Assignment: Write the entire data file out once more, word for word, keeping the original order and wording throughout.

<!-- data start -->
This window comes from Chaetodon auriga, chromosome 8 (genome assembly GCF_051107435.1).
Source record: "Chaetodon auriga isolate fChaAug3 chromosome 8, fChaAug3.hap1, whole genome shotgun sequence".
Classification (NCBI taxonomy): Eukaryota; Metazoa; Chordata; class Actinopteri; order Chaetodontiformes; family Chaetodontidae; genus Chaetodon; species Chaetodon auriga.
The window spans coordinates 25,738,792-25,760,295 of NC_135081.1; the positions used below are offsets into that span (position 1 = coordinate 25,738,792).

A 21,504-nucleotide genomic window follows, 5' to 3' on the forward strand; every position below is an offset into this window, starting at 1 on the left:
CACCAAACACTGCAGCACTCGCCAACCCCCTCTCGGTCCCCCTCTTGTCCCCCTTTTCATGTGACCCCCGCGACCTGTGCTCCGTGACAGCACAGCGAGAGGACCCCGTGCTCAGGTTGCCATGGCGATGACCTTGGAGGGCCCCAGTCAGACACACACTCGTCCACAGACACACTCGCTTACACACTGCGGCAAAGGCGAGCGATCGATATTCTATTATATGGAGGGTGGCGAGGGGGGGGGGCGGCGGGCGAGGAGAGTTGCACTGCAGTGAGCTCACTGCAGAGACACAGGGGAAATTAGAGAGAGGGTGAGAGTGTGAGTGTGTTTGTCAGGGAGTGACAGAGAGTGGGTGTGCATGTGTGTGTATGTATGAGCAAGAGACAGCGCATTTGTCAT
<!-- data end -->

This window comes from Chaetodon auriga, chromosome 8 (genome assembly GCF_051107435.1).
Source record: "Chaetodon auriga isolate fChaAug3 chromosome 8, fChaAug3.hap1, whole genome shotgun sequence".
Classification (NCBI taxonomy): Eukaryota; Metazoa; Chordata; class Actinopteri; order Chaetodontiformes; family Chaetodontidae; genus Chaetodon; species Chaetodon auriga.
The window spans coordinates 25,738,792-25,760,295 of NC_135081.1; the positions used below are offsets into that span (position 1 = coordinate 25,738,792).

A 21,504-nucleotide genomic window follows, 5' to 3' on the forward strand; every position below is an offset into this window, starting at 1 on the left:
CACCAAACACTGCAGCACTCGCCAACCCCCTCTCGGTCCCCCTCTTGTCCCCCTTTTCATGTGACCCCCGCGACCTGTGCTCCGTGACAGCACAGCGAGAGGACCCCGTGCTCAGGTTGCCATGGCGATGACCTTGGAGGGCCCCAGTCAGACACACACTCGTCCACAGACACACTCGCTTACACACTGCGGCAAAGGCGAGCGATCGATATTCTATTATATGGAGGGTGGCGAGGGGGGGGGGCGGCGGGCGAGGAGAGTTGCACTGCAGTGAGCTCACTGCAGAGACACAGGGGAAATTAGAGAGAGGGTGAGAGTGTGAGTGTGTTTGTCAGGGAGTGACAGAGAGTGGGTGTGCATGTGTGTGTATGTATGAGCAAGAGACAGCGCATTTGTCAT